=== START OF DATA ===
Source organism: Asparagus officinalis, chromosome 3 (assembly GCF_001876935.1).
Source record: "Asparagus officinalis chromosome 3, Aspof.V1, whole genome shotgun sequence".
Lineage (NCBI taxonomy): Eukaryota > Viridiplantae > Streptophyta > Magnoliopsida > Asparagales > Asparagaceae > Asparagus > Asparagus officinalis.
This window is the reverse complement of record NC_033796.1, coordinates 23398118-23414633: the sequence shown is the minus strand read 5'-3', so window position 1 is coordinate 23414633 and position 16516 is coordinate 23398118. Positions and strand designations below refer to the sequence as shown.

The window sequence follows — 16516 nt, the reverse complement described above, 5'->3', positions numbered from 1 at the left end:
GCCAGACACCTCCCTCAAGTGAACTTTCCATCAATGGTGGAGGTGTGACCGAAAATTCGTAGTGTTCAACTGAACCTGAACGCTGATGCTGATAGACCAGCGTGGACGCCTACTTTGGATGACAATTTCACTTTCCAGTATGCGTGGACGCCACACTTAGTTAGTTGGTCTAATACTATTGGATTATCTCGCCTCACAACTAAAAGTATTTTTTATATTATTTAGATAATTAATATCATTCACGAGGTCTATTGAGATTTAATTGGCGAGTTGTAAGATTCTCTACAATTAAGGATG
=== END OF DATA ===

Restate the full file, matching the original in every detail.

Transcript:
Source organism: Asparagus officinalis, chromosome 3 (assembly GCF_001876935.1).
Source record: "Asparagus officinalis chromosome 3, Aspof.V1, whole genome shotgun sequence".
Lineage (NCBI taxonomy): Eukaryota > Viridiplantae > Streptophyta > Magnoliopsida > Asparagales > Asparagaceae > Asparagus > Asparagus officinalis.
This window is the reverse complement of record NC_033796.1, coordinates 23398118-23414633: the sequence shown is the minus strand read 5'-3', so window position 1 is coordinate 23414633 and position 16516 is coordinate 23398118. Positions and strand designations below refer to the sequence as shown.

The window sequence follows — 16516 nt, the reverse complement described above, 5'->3', positions numbered from 1 at the left end:
GCCAGACACCTCCCTCAAGTGAACTTTCCATCAATGGTGGAGGTGTGACCGAAAATTCGTAGTGTTCAACTGAACCTGAACGCTGATGCTGATAGACCAGCGTGGACGCCTACTTTGGATGACAATTTCACTTTCCAGTATGCGTGGACGCCACACTTAGTTAGTTGGTCTAATACTATTGGATTATCTCGCCTCACAACTAAAAGTATTTTTTATATTATTTAGATAATTAATATCATTCACGAGGTCTATTGAGATTTAATTGGCGAGTTGTAAGATTCTCTACAATTAAGGATG